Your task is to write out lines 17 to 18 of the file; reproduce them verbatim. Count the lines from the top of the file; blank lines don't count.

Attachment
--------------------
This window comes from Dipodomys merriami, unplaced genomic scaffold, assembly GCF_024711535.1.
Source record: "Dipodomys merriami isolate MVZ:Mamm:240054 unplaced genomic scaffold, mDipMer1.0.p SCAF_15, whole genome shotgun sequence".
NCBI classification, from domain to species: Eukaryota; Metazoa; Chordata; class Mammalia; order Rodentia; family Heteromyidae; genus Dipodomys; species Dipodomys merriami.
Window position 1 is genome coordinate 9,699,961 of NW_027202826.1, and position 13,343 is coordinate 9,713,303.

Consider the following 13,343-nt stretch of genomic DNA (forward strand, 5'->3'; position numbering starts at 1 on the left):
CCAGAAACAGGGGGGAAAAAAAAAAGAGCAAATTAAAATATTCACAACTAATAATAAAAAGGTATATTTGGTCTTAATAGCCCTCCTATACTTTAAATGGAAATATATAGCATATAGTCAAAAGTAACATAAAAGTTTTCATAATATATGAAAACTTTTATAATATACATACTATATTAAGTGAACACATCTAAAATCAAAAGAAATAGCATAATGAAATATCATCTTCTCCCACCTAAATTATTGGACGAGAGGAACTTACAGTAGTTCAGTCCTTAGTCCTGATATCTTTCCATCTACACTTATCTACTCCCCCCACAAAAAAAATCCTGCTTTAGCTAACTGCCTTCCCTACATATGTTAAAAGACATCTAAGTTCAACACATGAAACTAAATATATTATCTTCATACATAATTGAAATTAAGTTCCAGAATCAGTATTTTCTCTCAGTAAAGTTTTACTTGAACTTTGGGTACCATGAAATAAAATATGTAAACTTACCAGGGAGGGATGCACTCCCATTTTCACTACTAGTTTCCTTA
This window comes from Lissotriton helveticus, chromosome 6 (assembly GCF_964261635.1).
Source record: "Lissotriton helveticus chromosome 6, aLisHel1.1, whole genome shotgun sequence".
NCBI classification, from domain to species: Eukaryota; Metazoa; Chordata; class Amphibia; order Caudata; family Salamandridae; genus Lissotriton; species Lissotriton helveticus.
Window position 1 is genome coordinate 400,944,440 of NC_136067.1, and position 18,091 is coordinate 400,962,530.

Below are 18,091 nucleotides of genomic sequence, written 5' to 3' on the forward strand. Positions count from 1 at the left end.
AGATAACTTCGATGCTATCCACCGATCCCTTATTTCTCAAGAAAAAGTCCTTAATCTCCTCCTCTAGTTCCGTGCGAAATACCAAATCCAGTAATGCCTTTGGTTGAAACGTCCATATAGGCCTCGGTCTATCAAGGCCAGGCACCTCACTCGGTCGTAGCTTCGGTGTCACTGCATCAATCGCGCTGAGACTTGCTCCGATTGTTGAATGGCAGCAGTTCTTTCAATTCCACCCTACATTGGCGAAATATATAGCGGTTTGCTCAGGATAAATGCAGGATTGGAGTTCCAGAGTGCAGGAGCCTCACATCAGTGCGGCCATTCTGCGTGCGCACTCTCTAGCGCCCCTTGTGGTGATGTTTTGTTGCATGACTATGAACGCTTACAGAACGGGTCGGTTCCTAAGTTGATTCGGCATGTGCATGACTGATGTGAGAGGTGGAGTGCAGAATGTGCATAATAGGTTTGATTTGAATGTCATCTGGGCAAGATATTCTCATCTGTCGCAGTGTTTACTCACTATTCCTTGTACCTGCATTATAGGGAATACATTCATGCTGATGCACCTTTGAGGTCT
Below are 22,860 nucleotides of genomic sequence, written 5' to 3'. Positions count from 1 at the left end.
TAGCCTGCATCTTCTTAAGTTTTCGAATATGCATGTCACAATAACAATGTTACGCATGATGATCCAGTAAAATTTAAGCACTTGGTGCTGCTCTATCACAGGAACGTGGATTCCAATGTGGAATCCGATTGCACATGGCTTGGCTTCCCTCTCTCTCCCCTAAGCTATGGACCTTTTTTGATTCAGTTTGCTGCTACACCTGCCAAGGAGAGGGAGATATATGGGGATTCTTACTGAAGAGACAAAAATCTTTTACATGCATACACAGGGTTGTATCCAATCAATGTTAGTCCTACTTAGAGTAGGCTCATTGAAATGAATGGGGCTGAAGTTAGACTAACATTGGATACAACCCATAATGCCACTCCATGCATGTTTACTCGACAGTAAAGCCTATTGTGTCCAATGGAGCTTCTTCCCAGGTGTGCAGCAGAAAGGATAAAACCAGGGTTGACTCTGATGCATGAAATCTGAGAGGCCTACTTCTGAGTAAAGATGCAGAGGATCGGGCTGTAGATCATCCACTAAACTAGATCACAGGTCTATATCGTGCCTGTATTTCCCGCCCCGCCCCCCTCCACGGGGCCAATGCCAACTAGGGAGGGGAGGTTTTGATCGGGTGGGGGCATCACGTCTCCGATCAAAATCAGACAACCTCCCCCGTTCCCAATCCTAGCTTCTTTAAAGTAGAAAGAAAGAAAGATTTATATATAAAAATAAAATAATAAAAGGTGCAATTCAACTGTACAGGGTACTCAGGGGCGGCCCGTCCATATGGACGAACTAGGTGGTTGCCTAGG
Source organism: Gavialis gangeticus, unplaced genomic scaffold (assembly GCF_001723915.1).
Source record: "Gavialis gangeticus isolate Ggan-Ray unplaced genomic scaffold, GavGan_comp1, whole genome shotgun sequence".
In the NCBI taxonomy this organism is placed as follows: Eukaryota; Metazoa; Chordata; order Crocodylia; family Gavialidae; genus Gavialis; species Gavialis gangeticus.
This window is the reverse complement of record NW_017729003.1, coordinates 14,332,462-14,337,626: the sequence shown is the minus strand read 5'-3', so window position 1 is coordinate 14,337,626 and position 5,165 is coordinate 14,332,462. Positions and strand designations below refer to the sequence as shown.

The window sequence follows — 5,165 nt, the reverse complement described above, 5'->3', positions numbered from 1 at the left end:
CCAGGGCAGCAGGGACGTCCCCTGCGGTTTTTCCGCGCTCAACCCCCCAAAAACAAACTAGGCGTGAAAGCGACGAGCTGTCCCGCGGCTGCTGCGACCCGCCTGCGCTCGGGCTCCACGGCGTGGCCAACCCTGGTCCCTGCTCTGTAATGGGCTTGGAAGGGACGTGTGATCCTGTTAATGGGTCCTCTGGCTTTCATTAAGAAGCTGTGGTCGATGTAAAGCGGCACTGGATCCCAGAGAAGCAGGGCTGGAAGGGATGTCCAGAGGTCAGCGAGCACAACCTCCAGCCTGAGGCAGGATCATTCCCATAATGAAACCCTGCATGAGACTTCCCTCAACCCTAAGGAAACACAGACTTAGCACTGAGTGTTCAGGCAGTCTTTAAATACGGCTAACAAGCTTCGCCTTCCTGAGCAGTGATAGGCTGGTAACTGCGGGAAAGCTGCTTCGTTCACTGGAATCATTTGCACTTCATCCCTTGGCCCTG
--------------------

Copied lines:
In the NCBI taxonomy this organism is placed as follows: Eukaryota; Metazoa; Chordata; order Crocodylia; family Gavialidae; genus Gavialis; species Gavialis gangeticus.
This window is the reverse complement of record NW_017729003.1, coordinates 14,332,462-14,337,626: the sequence shown is the minus strand read 5'-3', so window position 1 is coordinate 14,337,626 and position 5,165 is coordinate 14,332,462. Positions and strand designations below refer to the sequence as shown.